I had been standing on the beach for an hour, the bungee cords holding my dive knife to my leg cutting off the circulation to my foot. The nefarious no-see-ums of San Blas dined gluttonously on my flesh as I stood with my fishing pole in hand, line extending into the surf. It had been over three weeks since we reached the ocean, and I still hadn’t caught a fish. The only thing saving us from starvation every day had been the miracle of commerce. I was clearly no fisherman. That is, until I felt the ever so light tug on my line.
Could it be? I wondered. I waited with my eyes concentrated on the tip of my rod. Yes, something was tugging on my line. I had all but decided that this ocean was completely devoid of life until this, the tug of my line, proof that life does exist in the ocean. The scientists are right!
I quickly reacquainted myself with the functionality of my reel, as I was until this point unpracticed in reeling anything in. With each feeble twist of the little twisty handle thing I pulled the sure-to-be behemoth sea monster of a fish closer to shore. Closer to our Dutch oven, which would be especially retrieved from Nacho’s cabinet just for the occasion of this abundant fish dinner. As it neared shore, the ocean exploded as if a giant wave were crashing ashore. Moments later, as I reeled the fish onto the beach, I realized that the commotion was indeed a wave crashing ashore. My fish was lacking. Flaccid. An anticlimax. My throat began to close up with the swell of tears at my ongoing failure as a fisherman, but I held it back. Just because everyone else catches big fish doesn’t mean I have to. Come on Brad, I thought, don’t ride the bandwagon.
Moments after I finished chopping up the tiny fish into bait for future failed fishing ventures, I heard a squeal of joy wafting up from the beach. I looked up and saw Sheena very rapidly flapping one hand at me in a motion that I assumed was intended to make me come to her. As I approached, I saw a tiny rock next to her feet having a seizure. Upon further scrutiny, I realized that the tiny rock was actually a baby sea turtle instinctively, slowly, making its way from its nest to the ocean. The hyperventilation and the look of utter bliss on her face. The genuine satisfaction and eye-popping joy. This must be how it feels to catch a fish.
After two nights of beach camping in San Blas, the witnessing of the miracle of life, the surfing, and the reminder of my perpetual failure as a fisherman, we pointed south. Everyone we had encountered had spoken highly of Sayulita, a small and quirky expat surf town where the jungle-covered mountains meet the ocean just north of Puerto Vallarta.
We pulled into Sayulita, a compact town with cobbled dirt roads and lots of color. We hadn’t seen many tourists in Baja, nor had we seen many in Mazatlan after tourism’s recoil due to occasional violence between drug cartels. San Blas had a few retired expats, but not many. Sayulita was a different story. Most of the signs and almost all of the voices we heard were in English. If the Americans left, the town would be gone. At first it was a put off, but then we decided to roll with it. We’re far from home, so we might as well have the taste of home when we can. We proceeded to drink espresso, eat banana pancakes, and speak English. Later, I proceeded to fall off of my surfboard and shove an ice axe-like rock right into my heel. In my scramble to find my board I took three sea urchin spines in the same foot. I swore out loud, in English.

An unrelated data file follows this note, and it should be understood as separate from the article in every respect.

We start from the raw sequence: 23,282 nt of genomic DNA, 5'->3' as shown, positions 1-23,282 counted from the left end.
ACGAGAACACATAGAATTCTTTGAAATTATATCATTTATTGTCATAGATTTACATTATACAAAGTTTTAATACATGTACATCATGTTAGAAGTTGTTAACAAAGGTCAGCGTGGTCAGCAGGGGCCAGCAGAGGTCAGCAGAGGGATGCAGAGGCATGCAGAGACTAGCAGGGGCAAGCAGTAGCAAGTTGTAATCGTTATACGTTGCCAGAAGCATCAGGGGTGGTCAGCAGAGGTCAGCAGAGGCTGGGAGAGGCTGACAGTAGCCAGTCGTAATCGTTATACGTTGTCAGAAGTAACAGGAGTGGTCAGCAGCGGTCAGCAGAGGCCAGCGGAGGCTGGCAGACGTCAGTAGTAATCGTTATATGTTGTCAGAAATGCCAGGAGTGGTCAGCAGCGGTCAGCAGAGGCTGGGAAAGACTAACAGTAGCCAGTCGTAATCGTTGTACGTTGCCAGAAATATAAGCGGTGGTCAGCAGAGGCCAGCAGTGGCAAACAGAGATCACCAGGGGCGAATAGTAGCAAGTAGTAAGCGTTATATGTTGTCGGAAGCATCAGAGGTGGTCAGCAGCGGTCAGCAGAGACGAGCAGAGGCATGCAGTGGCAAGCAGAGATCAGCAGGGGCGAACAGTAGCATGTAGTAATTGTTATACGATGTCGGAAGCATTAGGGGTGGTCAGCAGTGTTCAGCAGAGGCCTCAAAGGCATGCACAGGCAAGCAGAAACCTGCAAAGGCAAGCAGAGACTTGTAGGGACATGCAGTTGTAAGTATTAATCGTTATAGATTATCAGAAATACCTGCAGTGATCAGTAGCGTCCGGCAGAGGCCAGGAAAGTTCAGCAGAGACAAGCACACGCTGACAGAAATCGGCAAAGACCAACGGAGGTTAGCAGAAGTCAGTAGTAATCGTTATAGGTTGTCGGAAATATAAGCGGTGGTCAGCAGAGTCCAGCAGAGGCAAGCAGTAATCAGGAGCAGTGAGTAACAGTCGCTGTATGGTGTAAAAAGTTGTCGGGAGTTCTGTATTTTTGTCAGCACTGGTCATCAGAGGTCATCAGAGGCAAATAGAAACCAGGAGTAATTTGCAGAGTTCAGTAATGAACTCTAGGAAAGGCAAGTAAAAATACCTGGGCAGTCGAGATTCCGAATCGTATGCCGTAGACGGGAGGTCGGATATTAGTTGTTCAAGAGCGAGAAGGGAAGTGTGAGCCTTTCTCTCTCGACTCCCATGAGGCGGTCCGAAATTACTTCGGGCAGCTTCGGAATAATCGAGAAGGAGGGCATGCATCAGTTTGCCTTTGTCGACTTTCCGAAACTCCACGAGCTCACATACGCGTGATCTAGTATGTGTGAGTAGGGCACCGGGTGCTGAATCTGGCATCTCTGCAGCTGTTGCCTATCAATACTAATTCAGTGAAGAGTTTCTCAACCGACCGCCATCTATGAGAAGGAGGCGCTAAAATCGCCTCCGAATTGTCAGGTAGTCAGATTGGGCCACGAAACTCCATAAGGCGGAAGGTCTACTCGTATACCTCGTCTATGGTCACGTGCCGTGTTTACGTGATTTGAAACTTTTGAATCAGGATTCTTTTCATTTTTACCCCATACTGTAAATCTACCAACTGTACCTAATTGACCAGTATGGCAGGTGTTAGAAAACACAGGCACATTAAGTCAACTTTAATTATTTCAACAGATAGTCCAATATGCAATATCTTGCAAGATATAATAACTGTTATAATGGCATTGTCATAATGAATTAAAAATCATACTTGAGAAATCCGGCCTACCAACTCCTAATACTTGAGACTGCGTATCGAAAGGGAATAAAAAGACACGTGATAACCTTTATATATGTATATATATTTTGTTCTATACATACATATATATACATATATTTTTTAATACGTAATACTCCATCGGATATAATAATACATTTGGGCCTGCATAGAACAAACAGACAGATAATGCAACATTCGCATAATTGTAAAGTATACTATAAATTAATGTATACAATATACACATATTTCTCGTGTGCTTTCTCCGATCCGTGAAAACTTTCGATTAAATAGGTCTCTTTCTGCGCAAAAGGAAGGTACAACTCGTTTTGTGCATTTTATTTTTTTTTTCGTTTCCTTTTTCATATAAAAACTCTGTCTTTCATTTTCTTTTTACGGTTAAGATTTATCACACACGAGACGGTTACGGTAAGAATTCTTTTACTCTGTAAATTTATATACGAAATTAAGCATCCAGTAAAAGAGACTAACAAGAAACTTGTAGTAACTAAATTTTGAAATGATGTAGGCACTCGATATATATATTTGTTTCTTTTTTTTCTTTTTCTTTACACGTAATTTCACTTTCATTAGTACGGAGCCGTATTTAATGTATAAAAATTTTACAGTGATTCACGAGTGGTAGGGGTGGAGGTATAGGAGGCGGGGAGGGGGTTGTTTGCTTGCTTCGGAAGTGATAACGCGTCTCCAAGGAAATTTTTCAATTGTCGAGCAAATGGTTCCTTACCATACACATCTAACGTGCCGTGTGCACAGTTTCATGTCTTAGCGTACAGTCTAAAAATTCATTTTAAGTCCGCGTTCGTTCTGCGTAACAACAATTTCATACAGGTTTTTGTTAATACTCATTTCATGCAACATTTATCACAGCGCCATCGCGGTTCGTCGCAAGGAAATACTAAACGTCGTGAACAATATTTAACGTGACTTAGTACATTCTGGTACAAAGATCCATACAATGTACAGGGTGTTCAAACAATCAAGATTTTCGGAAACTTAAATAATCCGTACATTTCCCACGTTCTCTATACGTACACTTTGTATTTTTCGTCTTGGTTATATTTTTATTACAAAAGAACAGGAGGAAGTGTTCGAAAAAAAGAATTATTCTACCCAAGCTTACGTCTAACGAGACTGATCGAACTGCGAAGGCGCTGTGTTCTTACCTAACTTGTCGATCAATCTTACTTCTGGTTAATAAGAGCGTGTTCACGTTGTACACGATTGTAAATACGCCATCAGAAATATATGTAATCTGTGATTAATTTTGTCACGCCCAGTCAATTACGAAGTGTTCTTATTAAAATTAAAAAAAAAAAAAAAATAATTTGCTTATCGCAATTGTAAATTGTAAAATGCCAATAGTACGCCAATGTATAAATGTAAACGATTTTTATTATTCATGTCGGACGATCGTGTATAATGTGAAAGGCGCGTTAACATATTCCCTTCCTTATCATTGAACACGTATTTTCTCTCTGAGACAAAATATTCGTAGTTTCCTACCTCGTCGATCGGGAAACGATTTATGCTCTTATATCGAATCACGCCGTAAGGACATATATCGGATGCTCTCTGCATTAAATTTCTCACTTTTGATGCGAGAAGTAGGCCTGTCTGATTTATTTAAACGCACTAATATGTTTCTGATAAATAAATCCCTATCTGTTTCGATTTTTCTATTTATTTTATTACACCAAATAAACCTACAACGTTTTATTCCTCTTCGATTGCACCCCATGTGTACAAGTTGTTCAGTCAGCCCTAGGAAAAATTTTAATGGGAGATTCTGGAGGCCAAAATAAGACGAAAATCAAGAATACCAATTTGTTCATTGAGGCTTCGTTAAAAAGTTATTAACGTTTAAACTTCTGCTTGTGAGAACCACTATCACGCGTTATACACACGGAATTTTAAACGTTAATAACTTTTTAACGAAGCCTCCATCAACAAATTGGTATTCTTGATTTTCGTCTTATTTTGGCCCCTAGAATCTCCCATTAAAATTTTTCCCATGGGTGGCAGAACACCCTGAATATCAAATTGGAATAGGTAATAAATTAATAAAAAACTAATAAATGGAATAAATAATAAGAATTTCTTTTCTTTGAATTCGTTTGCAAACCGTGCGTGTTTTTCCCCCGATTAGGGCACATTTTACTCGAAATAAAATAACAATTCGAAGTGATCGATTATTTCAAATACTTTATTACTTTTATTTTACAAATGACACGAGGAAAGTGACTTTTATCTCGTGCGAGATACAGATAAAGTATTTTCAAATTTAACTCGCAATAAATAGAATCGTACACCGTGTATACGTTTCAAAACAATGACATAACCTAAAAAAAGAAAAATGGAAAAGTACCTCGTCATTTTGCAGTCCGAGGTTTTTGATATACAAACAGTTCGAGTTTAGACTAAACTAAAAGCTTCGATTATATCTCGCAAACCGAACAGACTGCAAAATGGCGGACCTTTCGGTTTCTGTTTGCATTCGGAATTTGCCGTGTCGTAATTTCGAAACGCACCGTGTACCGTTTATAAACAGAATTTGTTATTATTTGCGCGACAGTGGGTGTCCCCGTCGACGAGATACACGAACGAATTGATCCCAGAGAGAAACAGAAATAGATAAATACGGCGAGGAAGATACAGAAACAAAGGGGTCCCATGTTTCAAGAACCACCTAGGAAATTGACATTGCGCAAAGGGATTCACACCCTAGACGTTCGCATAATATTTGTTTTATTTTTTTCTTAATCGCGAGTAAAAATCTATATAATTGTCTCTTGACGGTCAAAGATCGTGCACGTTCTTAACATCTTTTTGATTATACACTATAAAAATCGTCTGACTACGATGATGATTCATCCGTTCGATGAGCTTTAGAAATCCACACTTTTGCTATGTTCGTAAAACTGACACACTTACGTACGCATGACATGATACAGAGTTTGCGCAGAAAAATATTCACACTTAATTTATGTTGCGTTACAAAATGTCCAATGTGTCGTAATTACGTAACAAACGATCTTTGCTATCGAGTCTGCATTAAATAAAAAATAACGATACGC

When it came time to find a campground for the night, we were told where to find it. We found the beach front property surrounded by a tall brick fence and dotted with palm trees, and inquired about the price. $35. You must be out of your damn mind I thought. $35 to park for the night? We cursed our American brethren and the economic fortune they’d brought on this small town, and decided to head north a few miles to the equally small, but relatively undiscovered town of San Francisco.
In San Francisco we drove down the main street until it dead ended in a very small parking lot at the beach. A small river emptied from the jungle into the bay next to where a merengue band played while people danced. Couples sat beneath palm trees and watched the sunset. We walked over to a lady who ran a small restaurant and asked her where we could park Nacho to camp. She twirled her hand in the air and said “anywhere’s fine”. I pointed to the van. “Right there?” She nodded her head and said something about it being a public space. The spot was pretty perfect; a thick canopy of trees overhead, the beach a few yards away, a quiet dead end with little traffic. I asked a passing police officer if it was really okay. He thought about it for a second, looking a little confused, and then said, “sure, I don’t see why not.”
After the sun set, all of the cars left and we had the place to ourselves. We popped the camper top and made ourselves at home. We heard some beautiful music coming from the street outside of a café a stone’s throw away, so we walked over and ordered a couple of drinks. The music was wonderful; the melancholy voice of Portuguese fado, coupled with simple guitar and a hand drum. I couldn’t resist the temptation to finally pull out our digital recorder for a song. Turns out it was Argentinean folk music played by a couple from Argentina. I’ve embedded the audio below for your listening pleasure (click to play).
After a few songs we headed back to Nacho and called it a night. We paid a beach front restaurant owner $3 to plug Nacho into her electricity for an overnight battery conditioning, pulled the curtains, and slipped away to sleep. No brick walls, no neighbors, and $32 cheaper than the alternative. Bandwagons be damned.